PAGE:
You know the saying “there’s no such thing as bad publicity?” Well, it’s a lie. There is such a thing as bad publicity, especially when it comes to color and choosing the right commercial painting in Melbourne.

If you’ve ever painted a room only to find that the color doesn’t look anything like what you saw on the chip in the store, you can understand why. It’s not always easy to tell what a color will actually look like in your office until you paint the walls with it, which means there’s always a chance of getting it wrong.

This can be particularly problematic for an office space, where people spend a lot of time and where you want to create a comfortable atmosphere that promotes productivity and collaboration. Choosing the wrong color can have exactly the opposite effect.

The good news is that there are ways to make sure you avoid this problem and get the right color for your office. Here are some tips:

Start with samples

You’re not going to get an accurate idea of what any given color will look like unless you see it in your actual space, so buy samples or take advantage of any free swatches or cards offered by paint manufacturers.

You’ll have to live with it for a long time.

You might love that color at first, but will you still feel the same way after a year or two? Many business owners come to regret their paint choices once they get tired of seeing the same colors day after day. Consider sticking with neutral tones, then adding pops of color through furniture and accessories that are easier to change out.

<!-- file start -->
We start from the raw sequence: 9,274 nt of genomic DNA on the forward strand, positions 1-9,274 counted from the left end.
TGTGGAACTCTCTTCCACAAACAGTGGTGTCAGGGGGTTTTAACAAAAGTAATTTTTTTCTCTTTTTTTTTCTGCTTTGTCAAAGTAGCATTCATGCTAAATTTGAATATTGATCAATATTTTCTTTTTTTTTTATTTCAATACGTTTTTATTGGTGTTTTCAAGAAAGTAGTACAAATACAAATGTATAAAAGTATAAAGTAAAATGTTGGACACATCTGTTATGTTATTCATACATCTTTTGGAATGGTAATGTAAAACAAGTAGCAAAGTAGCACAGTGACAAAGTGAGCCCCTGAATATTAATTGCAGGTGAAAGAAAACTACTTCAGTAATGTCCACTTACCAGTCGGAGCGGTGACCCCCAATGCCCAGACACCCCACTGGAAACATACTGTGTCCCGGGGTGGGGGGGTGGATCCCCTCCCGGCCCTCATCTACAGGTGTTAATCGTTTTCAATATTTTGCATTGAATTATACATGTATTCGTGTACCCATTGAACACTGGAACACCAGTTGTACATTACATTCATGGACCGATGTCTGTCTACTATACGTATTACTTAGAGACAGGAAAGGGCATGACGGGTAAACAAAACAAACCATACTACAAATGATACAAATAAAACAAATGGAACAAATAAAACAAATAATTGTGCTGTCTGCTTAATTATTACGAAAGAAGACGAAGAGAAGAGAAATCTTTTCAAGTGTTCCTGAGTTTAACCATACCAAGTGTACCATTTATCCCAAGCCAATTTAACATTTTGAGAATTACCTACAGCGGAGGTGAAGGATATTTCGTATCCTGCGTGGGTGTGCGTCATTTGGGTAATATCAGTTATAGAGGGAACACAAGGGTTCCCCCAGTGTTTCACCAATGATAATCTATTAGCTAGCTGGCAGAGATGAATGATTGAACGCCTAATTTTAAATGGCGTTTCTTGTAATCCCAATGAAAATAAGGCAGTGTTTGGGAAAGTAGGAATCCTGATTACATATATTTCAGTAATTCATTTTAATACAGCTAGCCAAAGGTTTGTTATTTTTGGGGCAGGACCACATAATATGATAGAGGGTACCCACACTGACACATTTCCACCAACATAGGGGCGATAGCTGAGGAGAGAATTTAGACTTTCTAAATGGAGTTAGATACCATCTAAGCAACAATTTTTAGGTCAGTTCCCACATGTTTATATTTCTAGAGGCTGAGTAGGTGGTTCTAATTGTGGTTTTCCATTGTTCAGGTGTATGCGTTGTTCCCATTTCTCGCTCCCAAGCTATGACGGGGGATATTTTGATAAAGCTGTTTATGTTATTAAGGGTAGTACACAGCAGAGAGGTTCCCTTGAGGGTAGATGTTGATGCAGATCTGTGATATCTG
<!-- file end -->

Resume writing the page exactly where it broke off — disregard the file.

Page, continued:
Know your audience.

What type of people do you want to attract? Neutral colors like beige, brown and gray are great for most offices because they help create a calm and professional environment that appeals to a wide variety of people. But those colors could be boring if you’re trying to appeal to young creatives or children. If your business caters to a specific demographic, it makes sense to lean towards colors and tones that are appealing to them.

Consider your brand

If you’re painting an office for use by employees, or if you have clients who visit your office, you want to make sure the color matches your brand. This is particularly true if this is a boutique or retail store that needs to match brand colors. A small business insurance agency probably doesn’t need to worry about this as much, but many companies want their offices to reflect their brand identity. 

Color Psychology

The concept of color psychology refers to the effects of colors on our moods and behaviors. In particular, they can impact our feelings of aggression, arousal, enthusiasm, tranquility and more.

Pantone’s Color Institute has studied this phenomenon in detail with the aim of improving communication through effective use of color in design. They offer a range of resources including:

  • Color Intelligence: The Pantone Fashion Color Report; this report contains up-to-date information on seasonal colors for fashion and interior design.
  • Color Guide: Solid Coated; this guide contains 1,867 solid colors for commercial printing or digital graphics use.
  • Solid Color Guide: Solid Uncoated; this guide is similar to the previous one but it only contains uncoated colors for use in brochures or other non-glossy materials. 

Think about light

Light can make even the most beautiful colors look terrible at certain times of day — or bring out the best in them at other times. Take a look at paint chips at different times of day to see how they look under different lighting conditions.